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Posted December 17, 2008 | Leave a comment
Hint of mint: Holiday staple is used in many treats
By Josette Keelor -- Daily Staff Writer
Certain smells and tastes seem to be synonymous with the holidays. Maple, citrus, cinnamon and hazelnut are a few scents that people might associate with early winter celebrations, but nothing seems to say "Merry Christmas" like peppermint.
Peppermint and the holidays go hand-in-hand, perhaps because of the herb's long history with the holidays. According to the Web site www.customsofchristmas.com, the candy cane was formed almost 350 years ago in Europe. Legend says that in 1670 a choirmaster at the Cologne Cathedral in Germany began handing the candy out to children to pacify them as they attended the church's nativity services. He also chose the shape of the candy, bending it into the shape of a shepherd's staff.
The candy cane was first noticed in the United States in 1847 when German immigrant August Imgard decorated his Christmas tree with the candy. About 50 years later, the site says, the candy cane's red stripes appeared, and the flavors of peppermint and wintergreen were added.
Whether used to play a role in religious tradition or simply because it tastes good, peppermint can be part of any holiday celebration.
"Peppermint is just a great smell ... There's just something about peppermint that says Christmas, holidays," says Anne Brown, owner of Shenandoah Fine Chocolates at 3111 Valley Ave. in Winchester.
"We use peppermint, actually, in not a lot of things, but the things we use it in are just incredible," she says.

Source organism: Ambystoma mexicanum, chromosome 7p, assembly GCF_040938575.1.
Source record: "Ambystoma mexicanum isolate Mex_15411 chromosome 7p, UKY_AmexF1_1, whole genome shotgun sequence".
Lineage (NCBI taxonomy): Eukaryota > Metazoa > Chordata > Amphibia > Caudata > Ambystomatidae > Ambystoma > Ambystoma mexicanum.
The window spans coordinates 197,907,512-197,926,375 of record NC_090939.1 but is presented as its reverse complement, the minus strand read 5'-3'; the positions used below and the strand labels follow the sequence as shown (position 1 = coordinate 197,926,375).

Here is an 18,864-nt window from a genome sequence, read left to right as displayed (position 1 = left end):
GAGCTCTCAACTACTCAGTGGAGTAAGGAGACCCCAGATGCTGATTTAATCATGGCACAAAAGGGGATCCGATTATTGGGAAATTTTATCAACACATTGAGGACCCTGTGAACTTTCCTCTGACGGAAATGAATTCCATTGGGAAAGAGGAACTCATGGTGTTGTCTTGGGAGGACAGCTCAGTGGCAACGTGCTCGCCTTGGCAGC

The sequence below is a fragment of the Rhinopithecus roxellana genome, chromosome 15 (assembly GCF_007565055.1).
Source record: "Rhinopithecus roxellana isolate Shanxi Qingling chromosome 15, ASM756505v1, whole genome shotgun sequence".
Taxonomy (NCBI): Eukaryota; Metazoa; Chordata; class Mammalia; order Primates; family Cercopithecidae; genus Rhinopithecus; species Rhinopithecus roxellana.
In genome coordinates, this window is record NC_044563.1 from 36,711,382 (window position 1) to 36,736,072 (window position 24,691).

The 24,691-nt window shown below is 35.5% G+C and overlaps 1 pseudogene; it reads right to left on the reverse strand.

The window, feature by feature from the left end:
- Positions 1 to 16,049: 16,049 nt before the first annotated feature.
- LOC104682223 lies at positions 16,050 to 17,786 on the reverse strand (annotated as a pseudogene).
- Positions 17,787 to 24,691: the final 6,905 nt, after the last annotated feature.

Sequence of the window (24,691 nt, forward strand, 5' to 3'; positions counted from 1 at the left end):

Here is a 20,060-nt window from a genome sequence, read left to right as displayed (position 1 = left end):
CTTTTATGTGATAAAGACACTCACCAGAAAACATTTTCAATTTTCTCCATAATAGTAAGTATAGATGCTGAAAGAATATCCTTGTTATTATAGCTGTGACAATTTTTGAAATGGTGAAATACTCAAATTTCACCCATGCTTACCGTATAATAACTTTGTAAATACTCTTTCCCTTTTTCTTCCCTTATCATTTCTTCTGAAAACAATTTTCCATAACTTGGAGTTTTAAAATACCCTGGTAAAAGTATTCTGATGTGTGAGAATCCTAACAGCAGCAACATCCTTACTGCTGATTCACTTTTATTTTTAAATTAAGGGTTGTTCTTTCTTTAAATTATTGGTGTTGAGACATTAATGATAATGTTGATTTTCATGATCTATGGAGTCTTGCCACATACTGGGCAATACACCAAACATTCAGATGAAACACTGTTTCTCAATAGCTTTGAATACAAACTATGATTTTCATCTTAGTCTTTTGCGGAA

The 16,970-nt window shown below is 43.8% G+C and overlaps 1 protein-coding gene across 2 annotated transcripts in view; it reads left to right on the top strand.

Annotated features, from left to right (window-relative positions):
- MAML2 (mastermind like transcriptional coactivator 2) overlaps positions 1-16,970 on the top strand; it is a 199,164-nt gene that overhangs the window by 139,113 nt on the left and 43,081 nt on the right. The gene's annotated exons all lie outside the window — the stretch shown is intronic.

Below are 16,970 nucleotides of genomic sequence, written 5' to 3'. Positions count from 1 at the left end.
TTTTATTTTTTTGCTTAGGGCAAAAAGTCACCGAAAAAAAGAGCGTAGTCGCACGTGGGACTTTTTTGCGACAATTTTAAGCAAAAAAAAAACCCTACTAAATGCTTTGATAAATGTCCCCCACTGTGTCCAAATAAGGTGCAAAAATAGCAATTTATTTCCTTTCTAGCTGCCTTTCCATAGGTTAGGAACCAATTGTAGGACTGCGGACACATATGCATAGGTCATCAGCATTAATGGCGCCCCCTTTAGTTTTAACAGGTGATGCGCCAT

The candy store's popular handmade peppermint items include peppermint twists, Cool as Ice mints, Melt-in-your-Mouth Mint, various flavors of peppermint bark and handmade candy canes.
Brown's two favorite flavors to combine with chocolate are also two very popular tastes at Christmas -- peppermint and cinnamon.
"They're both so soothing," she says. "The smell of peppermint is just clean and very soothing."
One of its more common uses, especially around the holidays, is in combination with chocolate.
"It actually goes with milk, dark and white [chocolate] ... and not everything does," Brown says. "Peppermint really complements all three." The same cannot be said for cinnamon, to her chagrin. Cinnamon does not go well with dark chocolate, she says.
Even spearmint is iffy with dark chocolate, she says. Only peppermint seems to universally suit any kind of chocolate.
The combination of peppermint and chocolate can lend itself to any number of homemade holiday treats, such as peppermint hot cocoa or chocolate mint cookies.
Brown recommends buying candy canes when they go on clearance in stores after the holidays and using them in various recipes throughout the year.
Some suggestions she has are using crushed candy canes on top of ice cream, sprinkling the candy on brownies or sugar cookies, and adding crushed peppermint to hot tea for a soothing twist.
"It's fun to make it at home, and it makes your kitchen smell good," Brown says of peppermint treats.
* Contact Josette Keelor at firstname.lastname@example.org
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